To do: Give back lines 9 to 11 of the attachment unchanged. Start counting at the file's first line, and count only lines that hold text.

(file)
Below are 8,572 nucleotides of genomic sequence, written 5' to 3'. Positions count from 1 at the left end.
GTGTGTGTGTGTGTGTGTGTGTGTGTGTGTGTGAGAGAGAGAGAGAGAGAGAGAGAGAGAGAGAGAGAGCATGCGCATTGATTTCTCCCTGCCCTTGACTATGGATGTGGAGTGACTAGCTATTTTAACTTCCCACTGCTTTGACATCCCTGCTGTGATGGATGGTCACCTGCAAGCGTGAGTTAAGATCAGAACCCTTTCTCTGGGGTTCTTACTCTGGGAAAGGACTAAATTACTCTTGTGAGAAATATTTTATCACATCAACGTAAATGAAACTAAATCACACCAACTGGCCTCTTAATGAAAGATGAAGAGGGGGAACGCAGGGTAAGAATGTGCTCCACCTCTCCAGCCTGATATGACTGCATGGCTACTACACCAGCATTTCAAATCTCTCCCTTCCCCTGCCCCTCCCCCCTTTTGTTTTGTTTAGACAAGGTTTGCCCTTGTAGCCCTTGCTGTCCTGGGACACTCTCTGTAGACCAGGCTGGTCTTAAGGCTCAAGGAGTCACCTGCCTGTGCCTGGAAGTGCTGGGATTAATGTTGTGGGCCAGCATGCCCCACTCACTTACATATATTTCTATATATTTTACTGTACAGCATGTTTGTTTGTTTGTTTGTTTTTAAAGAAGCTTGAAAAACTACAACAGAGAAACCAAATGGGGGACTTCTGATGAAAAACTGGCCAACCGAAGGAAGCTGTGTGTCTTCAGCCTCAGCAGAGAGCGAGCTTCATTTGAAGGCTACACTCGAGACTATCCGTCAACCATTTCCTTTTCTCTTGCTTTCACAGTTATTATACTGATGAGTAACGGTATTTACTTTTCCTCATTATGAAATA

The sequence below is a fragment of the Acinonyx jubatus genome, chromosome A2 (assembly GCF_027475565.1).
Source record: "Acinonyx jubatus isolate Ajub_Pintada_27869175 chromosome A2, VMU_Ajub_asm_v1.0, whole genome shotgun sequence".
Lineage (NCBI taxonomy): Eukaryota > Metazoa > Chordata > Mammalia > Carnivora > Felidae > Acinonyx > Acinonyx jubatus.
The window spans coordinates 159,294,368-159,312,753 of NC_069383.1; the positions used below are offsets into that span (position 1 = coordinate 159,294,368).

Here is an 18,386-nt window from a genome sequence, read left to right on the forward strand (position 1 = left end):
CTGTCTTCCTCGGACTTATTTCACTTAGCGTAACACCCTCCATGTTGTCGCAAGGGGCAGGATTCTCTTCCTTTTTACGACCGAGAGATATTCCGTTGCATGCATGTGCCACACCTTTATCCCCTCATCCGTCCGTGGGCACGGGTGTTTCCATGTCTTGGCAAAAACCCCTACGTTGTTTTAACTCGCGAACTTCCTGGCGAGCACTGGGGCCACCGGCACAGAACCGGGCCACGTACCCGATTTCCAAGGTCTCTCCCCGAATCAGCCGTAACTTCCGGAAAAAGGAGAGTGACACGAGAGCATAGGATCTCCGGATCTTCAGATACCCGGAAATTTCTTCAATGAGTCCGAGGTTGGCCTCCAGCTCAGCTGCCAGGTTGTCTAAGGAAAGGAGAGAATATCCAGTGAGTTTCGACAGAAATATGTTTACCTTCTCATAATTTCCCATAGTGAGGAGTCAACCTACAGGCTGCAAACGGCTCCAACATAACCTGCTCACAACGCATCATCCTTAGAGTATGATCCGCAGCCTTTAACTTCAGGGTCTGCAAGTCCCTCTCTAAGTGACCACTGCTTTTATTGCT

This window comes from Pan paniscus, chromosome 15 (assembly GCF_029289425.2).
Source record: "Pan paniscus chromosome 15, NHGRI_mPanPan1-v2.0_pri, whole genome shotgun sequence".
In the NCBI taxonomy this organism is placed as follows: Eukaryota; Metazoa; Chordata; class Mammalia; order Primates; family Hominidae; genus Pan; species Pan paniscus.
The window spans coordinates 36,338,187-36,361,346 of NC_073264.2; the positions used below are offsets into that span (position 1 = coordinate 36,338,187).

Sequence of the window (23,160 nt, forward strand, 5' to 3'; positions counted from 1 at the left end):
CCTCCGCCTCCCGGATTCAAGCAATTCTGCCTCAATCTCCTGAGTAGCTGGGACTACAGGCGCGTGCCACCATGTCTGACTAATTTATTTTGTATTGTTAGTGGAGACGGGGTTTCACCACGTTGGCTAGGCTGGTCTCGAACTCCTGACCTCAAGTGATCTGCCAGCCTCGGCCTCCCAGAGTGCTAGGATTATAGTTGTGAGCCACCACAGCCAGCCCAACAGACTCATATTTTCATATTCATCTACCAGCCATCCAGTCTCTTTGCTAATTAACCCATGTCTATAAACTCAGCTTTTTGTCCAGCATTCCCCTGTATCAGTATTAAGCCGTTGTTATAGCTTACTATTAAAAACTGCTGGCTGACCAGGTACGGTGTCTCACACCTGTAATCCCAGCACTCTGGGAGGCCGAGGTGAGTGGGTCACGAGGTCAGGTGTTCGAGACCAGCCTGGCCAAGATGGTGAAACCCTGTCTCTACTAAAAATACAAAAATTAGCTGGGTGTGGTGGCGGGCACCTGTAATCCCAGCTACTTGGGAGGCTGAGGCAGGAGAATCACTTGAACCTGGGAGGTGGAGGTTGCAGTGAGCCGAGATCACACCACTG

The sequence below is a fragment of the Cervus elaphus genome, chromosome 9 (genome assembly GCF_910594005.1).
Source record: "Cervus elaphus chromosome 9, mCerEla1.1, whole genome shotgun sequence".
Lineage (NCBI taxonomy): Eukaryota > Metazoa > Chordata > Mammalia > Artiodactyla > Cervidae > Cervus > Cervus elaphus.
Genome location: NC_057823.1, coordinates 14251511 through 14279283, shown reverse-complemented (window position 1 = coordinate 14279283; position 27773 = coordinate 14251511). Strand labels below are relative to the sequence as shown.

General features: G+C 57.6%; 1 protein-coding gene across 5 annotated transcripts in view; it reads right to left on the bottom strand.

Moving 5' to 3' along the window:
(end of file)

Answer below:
This window comes from Pan paniscus, chromosome 15 (assembly GCF_029289425.2).
Source record: "Pan paniscus chromosome 15, NHGRI_mPanPan1-v2.0_pri, whole genome shotgun sequence".
In the NCBI taxonomy this organism is placed as follows: Eukaryota; Metazoa; Chordata; class Mammalia; order Primates; family Hominidae; genus Pan; species Pan paniscus.